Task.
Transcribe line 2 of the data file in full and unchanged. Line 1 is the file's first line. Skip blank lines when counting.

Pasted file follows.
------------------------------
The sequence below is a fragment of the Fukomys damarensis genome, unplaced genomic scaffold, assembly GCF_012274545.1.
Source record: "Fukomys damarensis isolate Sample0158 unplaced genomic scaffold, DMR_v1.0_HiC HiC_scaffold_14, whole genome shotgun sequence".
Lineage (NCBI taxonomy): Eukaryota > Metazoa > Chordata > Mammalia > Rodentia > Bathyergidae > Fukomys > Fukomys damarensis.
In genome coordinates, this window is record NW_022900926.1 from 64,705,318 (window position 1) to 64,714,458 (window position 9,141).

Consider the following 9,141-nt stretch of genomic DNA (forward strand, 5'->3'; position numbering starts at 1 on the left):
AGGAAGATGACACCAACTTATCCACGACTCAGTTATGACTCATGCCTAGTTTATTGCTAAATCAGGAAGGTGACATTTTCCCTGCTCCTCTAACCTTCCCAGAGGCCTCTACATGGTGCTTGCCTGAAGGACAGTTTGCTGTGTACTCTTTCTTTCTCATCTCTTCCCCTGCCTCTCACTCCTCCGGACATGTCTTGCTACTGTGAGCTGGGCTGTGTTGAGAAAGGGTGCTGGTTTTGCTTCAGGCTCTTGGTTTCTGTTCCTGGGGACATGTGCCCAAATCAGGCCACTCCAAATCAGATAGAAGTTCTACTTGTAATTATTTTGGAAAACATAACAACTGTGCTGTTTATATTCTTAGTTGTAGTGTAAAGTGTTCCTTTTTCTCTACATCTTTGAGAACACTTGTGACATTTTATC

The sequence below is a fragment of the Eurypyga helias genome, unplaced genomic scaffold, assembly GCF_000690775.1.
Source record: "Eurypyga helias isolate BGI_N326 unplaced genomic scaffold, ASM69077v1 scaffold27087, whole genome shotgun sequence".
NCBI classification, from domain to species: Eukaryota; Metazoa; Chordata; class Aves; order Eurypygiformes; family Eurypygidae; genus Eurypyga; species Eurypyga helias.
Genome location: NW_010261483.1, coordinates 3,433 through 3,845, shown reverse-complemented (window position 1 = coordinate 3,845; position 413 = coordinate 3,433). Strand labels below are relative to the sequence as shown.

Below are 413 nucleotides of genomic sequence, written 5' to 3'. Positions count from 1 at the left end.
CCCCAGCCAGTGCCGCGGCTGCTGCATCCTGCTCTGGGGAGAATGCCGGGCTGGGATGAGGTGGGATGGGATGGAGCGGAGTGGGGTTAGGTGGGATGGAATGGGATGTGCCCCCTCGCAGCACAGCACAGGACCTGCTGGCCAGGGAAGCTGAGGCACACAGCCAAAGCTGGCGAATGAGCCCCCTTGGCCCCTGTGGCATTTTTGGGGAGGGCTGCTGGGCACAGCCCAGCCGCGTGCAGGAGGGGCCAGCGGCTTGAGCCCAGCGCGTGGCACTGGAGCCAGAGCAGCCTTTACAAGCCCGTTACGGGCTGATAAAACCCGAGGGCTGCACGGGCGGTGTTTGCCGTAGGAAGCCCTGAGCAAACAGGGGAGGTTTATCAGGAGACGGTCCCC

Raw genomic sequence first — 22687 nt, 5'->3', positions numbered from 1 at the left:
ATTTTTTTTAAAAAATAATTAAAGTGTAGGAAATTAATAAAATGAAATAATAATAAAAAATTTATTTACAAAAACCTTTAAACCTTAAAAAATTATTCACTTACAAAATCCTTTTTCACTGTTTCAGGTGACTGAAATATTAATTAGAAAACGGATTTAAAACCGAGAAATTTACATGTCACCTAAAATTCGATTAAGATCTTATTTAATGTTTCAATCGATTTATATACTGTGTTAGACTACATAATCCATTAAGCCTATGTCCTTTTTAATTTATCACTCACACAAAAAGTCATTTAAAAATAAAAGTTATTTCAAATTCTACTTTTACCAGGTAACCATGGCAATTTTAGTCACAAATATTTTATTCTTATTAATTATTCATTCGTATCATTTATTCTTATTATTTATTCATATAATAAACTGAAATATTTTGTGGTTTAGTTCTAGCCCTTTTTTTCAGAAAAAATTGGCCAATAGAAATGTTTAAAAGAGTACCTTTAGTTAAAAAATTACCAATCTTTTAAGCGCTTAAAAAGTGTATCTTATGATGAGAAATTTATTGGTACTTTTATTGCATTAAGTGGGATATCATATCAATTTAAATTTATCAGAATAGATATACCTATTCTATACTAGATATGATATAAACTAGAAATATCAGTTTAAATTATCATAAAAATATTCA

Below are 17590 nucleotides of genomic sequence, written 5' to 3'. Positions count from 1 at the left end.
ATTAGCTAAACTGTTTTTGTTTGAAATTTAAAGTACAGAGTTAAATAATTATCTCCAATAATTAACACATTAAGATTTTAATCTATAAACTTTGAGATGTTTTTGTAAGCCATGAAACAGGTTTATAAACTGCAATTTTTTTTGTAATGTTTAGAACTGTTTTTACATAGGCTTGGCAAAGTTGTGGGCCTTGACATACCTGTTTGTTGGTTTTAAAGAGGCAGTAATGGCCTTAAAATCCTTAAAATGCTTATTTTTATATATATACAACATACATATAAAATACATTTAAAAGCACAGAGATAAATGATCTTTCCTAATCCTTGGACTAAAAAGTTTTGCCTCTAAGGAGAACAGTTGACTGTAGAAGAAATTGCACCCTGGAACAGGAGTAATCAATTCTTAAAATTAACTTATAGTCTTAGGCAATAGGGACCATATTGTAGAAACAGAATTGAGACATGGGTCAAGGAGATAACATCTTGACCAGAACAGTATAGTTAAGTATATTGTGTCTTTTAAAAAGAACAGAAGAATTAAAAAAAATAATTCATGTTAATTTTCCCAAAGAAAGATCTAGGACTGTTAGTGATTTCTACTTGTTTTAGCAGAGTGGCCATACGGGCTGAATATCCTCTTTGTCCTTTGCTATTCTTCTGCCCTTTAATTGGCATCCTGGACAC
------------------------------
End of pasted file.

Source record: "Fukomys damarensis isolate Sample0158 unplaced genomic scaffold, DMR_v1.0_HiC HiC_scaffold_14, whole genome shotgun sequence".